Profitability of Indigenous Medicinal Plants Market (IMPM) in improving household income and food security

OUTPUT TYPE: Conference or seminar papers
TITLE AUTHOR(S): B.Mcata, S.Qapeshu
DEPARTMENT: Inclusive Economic Development (IED)
Print: HSRC Library: shelf number 11375
HANDLE: 20.500.11910/15380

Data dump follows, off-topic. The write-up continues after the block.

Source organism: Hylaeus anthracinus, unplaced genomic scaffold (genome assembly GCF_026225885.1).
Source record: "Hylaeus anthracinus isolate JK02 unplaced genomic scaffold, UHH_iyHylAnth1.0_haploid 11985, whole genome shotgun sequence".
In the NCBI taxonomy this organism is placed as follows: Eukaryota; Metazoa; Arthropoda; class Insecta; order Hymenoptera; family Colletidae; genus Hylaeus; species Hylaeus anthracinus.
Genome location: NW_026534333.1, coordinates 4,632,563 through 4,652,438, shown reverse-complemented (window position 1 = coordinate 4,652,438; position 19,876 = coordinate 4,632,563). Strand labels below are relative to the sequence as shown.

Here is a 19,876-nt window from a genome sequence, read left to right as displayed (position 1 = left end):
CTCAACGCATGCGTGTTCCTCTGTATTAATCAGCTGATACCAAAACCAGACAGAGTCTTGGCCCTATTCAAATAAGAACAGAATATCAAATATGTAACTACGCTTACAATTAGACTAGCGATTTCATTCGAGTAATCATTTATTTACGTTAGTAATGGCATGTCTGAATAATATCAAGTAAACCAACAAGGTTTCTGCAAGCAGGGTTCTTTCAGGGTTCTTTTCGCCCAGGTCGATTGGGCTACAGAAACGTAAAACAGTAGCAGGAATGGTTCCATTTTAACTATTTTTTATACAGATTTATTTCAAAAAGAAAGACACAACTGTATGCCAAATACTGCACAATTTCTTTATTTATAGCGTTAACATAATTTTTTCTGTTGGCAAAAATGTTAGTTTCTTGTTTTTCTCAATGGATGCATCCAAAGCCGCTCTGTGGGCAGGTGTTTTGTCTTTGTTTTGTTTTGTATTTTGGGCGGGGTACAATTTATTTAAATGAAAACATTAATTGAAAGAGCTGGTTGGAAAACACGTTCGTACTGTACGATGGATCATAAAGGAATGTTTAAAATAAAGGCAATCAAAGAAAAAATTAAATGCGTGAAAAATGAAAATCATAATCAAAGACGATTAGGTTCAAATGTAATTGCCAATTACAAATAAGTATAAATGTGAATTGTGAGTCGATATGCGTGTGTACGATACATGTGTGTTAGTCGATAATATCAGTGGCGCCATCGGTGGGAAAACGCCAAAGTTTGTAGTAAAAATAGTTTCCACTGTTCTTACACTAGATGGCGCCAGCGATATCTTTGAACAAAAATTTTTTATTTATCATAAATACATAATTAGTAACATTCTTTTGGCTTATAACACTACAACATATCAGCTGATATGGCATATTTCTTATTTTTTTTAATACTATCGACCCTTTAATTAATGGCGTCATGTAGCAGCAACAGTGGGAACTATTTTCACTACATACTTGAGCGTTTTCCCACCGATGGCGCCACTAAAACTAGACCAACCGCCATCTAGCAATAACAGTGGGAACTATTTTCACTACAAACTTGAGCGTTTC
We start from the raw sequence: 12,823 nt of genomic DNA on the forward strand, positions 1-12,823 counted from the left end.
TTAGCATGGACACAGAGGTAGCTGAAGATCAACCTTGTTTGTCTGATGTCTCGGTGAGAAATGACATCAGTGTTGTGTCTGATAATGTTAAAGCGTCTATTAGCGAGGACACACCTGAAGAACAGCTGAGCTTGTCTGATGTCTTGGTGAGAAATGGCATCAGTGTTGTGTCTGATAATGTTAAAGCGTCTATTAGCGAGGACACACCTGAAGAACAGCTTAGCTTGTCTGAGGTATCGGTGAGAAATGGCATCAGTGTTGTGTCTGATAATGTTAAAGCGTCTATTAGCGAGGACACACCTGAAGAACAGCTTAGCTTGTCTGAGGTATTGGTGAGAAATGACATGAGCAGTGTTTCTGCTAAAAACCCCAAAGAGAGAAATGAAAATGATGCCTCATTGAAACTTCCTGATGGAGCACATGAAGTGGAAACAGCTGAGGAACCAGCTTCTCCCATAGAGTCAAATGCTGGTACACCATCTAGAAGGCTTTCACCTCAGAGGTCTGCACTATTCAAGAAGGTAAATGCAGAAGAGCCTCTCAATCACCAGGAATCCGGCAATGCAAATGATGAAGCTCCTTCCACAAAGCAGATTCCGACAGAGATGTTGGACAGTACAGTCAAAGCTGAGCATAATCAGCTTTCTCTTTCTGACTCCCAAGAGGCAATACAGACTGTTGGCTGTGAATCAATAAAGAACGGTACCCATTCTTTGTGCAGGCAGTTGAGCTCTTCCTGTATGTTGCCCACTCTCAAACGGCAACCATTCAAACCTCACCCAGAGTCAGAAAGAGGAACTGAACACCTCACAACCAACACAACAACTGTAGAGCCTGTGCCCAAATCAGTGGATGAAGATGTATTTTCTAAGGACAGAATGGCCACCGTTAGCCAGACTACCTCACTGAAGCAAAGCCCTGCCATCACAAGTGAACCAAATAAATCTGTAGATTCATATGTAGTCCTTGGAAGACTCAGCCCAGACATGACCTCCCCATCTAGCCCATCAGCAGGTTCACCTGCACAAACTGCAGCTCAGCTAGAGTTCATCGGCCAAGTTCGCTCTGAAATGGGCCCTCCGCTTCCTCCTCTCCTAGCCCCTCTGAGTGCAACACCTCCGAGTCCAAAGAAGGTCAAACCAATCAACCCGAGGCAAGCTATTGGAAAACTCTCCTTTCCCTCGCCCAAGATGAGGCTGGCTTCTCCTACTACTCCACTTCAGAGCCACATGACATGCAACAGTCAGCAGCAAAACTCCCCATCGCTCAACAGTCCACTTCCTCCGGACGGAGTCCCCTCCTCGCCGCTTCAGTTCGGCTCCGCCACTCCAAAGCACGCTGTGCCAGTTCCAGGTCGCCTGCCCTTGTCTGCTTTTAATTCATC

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Access to affordable medicines and food by households remain a prevailing challenge to many African communities especially those residing in rural areas. Hence, there are people who are dependent on Indigenous Medicinal Plants (IMPs) and vegetables practise which shows a market that has potential to contribute towards improving household livelihood and standards of livings. Thus, access and participation to formal and informal market by households results to food security enhancement, income generation and employment availability. However, IMPM operates under informal sector which tends to either be ignored or neglected. Informal markets are also associated with unofficial transactions between consumers and the seller tends to be the ones that suffer the most. Thus, this study looked at the profitability of IMPM focusing on the informal market. Primary data was collected in the Amathole district Municipality - Eastern Cape Province via observation checklist and informal discussion whereby purposive sampling was done to get data on the operations and effectiveness of the market. Results do illustrate the significance of the market i.e. employment creation, income generation that is used to buy food. Moreover, majority of the participants were women and it was identified to be labourious. The study concludes by noting that this is a livelihood strategy that needs to be well explored since a lot is linked to is i.e. skill development, inheritance and promotion of IKS through identity recognition by those selling and making use of the market.